Mountain Brothers - Triple Crown      
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written by Low Key    
Asian America's premier Hip-Hop trio the Mountain Brothers have contributed a lot to spreading of Hip-Hop culture in the United States. Producer extraordinary Chops, Peril-L & Styles Infinite were the first Asian American Hip Hop group ever to sign with a major label, breaking cultural barriers and misconceptions at the same time. While they still to this day do not get the credit they deserve for their contributions, the Mountain Brothers accomplishments speak for themselves. Their independently released debut album "Self: Volume 1" was critically acclaimed drawing attention from all over the Hip-Hop community. Since then the Mountain Brothers have stayed hard at work, signing to newly incorporated Babygrande Records and seeking out new management to help them get to the next level. The Mountain Brothers look to reach such a level with their sophomore release "Triple Crown".

While the years have passed the Mountain Brothers distinct sound has stayed the same. Producer Chops continues to be the groups strong hold, putting forth phenomenal production efforts on every occasion. On the lyrical side Peril-L & Styles Infinite continue to be solid, but lack any spectacular lyrical skills, which keeps them in the backdrop of the production by Chops. This formula continues to be played out throughout "Triple Crown" as the production side continues to outshine all others.

Peril-L & Styles are solid lyricist but won't offer anything beyond the ordinary. At times their lyricism can be boring while at the same time conceptually no new ground will be broke. You get your average attempts of verbal bragging on "Can't Miss", "Hostile Takeover" and "Thanatopsis ii". Lyrically these tracks continue to be hit or miss with lyricism like "that's why I get offers from chicks with big bazonkas, break em off on the mic, I'm nice like Mr. Rogers" from Styles Infinite. While these tracks are solid attempts, they won't catch your attention for more than a couple listens. While the MB's bring it to you with straight raw Hip Hop, they need to offer a little more variety in the future in order to not keep their music sound stale and redundant which is the case with some of the material on "Triple Crown". Much of the album sounds repetitive and in the same mold, never breaking from it even for a second.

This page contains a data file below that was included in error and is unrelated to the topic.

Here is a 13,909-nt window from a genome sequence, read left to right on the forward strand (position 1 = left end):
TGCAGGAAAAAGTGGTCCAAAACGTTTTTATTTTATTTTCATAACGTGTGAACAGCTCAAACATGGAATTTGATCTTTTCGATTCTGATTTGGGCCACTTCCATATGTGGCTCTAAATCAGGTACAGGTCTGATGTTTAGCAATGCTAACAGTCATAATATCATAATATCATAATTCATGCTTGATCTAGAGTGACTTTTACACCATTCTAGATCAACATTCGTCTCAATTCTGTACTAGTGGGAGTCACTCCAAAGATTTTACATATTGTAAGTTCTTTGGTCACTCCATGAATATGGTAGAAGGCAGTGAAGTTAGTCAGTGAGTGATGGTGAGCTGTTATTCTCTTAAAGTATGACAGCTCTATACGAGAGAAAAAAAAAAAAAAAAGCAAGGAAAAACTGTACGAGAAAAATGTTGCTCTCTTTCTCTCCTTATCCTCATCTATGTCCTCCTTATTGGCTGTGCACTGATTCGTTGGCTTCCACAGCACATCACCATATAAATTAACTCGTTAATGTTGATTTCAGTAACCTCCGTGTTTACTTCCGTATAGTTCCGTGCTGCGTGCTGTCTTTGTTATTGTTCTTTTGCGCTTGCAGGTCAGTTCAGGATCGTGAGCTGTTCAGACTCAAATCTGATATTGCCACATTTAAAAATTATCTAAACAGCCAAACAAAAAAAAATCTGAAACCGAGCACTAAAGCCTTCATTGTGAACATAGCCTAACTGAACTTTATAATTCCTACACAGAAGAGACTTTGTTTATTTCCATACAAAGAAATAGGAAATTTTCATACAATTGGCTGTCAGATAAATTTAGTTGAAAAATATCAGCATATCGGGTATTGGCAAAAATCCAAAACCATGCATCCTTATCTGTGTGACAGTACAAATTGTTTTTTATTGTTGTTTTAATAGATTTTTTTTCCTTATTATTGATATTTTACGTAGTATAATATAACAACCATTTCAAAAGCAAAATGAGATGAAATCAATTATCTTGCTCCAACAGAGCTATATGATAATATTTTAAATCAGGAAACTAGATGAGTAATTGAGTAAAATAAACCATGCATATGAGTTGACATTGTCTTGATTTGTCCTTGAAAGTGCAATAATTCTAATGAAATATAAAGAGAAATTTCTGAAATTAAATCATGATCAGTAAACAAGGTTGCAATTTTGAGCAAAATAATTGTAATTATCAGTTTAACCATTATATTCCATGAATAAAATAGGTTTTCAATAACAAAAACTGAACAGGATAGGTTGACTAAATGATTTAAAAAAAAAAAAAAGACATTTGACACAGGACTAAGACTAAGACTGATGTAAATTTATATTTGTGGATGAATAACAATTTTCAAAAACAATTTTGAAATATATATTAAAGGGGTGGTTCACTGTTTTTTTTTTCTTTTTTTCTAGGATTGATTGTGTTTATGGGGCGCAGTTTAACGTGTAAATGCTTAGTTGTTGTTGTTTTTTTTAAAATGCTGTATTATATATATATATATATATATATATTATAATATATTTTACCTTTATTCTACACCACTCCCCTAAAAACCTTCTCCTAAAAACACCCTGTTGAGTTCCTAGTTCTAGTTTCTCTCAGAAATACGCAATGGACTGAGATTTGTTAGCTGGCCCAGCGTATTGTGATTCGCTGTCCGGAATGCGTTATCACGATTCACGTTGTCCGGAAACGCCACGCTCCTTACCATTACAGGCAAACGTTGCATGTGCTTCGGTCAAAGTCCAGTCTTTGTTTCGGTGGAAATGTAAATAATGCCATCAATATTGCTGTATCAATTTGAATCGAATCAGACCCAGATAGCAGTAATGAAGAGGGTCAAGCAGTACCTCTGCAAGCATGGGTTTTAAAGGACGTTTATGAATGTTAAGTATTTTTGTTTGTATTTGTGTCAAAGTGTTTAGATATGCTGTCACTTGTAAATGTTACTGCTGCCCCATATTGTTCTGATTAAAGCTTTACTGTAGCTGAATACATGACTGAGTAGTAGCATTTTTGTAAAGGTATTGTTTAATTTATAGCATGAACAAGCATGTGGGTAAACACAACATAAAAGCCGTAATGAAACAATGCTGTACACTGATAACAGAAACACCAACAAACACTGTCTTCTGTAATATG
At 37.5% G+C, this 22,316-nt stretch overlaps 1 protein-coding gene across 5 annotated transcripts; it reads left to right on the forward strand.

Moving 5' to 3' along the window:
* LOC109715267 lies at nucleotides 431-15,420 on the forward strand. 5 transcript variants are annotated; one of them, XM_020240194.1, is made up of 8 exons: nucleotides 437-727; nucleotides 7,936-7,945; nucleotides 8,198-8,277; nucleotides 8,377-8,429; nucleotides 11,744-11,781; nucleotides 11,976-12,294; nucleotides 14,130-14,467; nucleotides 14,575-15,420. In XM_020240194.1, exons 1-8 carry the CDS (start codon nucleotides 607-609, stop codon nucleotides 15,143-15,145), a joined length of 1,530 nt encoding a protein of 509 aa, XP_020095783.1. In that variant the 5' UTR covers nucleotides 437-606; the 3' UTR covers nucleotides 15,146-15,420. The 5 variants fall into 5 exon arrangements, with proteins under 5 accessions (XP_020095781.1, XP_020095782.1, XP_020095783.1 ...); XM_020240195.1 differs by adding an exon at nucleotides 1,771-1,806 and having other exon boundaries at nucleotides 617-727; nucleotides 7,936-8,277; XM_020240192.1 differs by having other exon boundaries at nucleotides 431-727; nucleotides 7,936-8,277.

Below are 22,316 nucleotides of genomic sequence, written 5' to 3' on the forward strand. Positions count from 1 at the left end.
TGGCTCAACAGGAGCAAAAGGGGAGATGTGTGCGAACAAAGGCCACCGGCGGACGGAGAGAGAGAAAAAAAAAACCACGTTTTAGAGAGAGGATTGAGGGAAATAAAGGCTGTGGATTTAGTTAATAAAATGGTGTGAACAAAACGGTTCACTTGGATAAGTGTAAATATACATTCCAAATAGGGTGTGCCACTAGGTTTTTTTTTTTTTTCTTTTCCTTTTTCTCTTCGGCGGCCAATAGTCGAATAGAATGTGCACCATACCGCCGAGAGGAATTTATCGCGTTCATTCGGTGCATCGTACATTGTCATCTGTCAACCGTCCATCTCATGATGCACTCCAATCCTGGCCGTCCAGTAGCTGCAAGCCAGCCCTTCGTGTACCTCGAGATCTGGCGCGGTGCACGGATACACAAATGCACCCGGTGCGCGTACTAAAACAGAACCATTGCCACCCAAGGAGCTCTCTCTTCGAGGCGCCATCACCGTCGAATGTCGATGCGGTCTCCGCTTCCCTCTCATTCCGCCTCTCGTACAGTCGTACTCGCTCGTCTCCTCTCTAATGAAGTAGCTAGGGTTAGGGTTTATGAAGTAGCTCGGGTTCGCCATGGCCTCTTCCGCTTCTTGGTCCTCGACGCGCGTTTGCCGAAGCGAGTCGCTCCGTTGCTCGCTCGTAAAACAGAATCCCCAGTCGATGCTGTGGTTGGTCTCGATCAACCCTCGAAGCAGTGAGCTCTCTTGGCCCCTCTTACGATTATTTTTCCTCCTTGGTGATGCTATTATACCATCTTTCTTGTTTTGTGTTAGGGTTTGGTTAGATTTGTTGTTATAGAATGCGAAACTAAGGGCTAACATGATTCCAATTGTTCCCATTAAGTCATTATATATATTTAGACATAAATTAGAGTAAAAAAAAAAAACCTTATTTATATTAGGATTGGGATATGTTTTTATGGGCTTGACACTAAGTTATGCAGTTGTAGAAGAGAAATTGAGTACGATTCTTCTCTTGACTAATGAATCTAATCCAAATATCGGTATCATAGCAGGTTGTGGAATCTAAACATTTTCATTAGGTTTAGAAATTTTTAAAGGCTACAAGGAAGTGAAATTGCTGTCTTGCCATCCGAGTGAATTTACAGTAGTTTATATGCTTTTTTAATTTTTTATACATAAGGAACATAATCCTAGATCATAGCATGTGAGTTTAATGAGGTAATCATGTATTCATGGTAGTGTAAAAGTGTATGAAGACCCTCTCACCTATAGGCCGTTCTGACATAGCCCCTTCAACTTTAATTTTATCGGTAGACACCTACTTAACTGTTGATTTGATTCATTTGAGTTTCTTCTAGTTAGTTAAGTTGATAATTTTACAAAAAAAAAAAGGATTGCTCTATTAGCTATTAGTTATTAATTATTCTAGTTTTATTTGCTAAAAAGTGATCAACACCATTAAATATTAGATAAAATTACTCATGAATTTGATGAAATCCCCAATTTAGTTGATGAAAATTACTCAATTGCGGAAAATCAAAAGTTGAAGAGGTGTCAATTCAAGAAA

However, if one can get past some of the albums initial disappointment's "Triple Crown" does offer some memorable experiences. The lead single "Microphone Phenomenal" is a vintage Mountain Brothers classic featuring a nice balance between the lyrical and production side. DJ Jay-Ski cuts up the Rakim sample for the hook over a nice mid/fast tempo beat by Chops. Slowing it down on "I'm Talking Bout You", Chops displays more production heat while DJ Roli Rho cuts up the Prodigy sample "take these words home and think it through". Which adds emphasis for the tracks message presented by Styles, who delivers a strong message for all Hip Hop heads out there "If you don't elevate Hip Hop and ain't saying nuttin new, guess what I'm talking about you. If you take this personal and you getting irate, guess what I'm talking about you. If you decent off the top but cant write a fucking rhymes, guess what I'm talking about you".

Two of the more original and memorable efforts on "Triple Crown" are seen on "Peril-I Universe" and "Birds Of Paradise". "Peril-I Universe" features a nice funky production effort by Chops while "Birds Of Paradise" features an ingenious sample fitting the love enthused track of woman and relationships. "Birds Of Paradise" is the effort we wish the MB's had portrayed more of, the personal/insightful side. The track is a nice change of pace from the constant pattern the Mountain Brothers follow for the most part.

While the Mountain Brothers won't win the "Triple Crown" for Hip Hop, they do present a solid album full of pure Hip Hop at its finest. At times it is repetitive and predictable but for Mountain Brothers fans the album will be long worth the wait. The albums 21 tracks do end up as overbearing and drawn out at times, as the album would have been better off if they chose the best 14 tracks and leave off the unnecessary filler and pointless interludes. Nevertheless, Chops great production is reason enough to give "Triple Crown" a listen. The Mountain Brothers are just on the brink of breaking through to bigger things and the future is looking bright for Chops, Peril & Styles.

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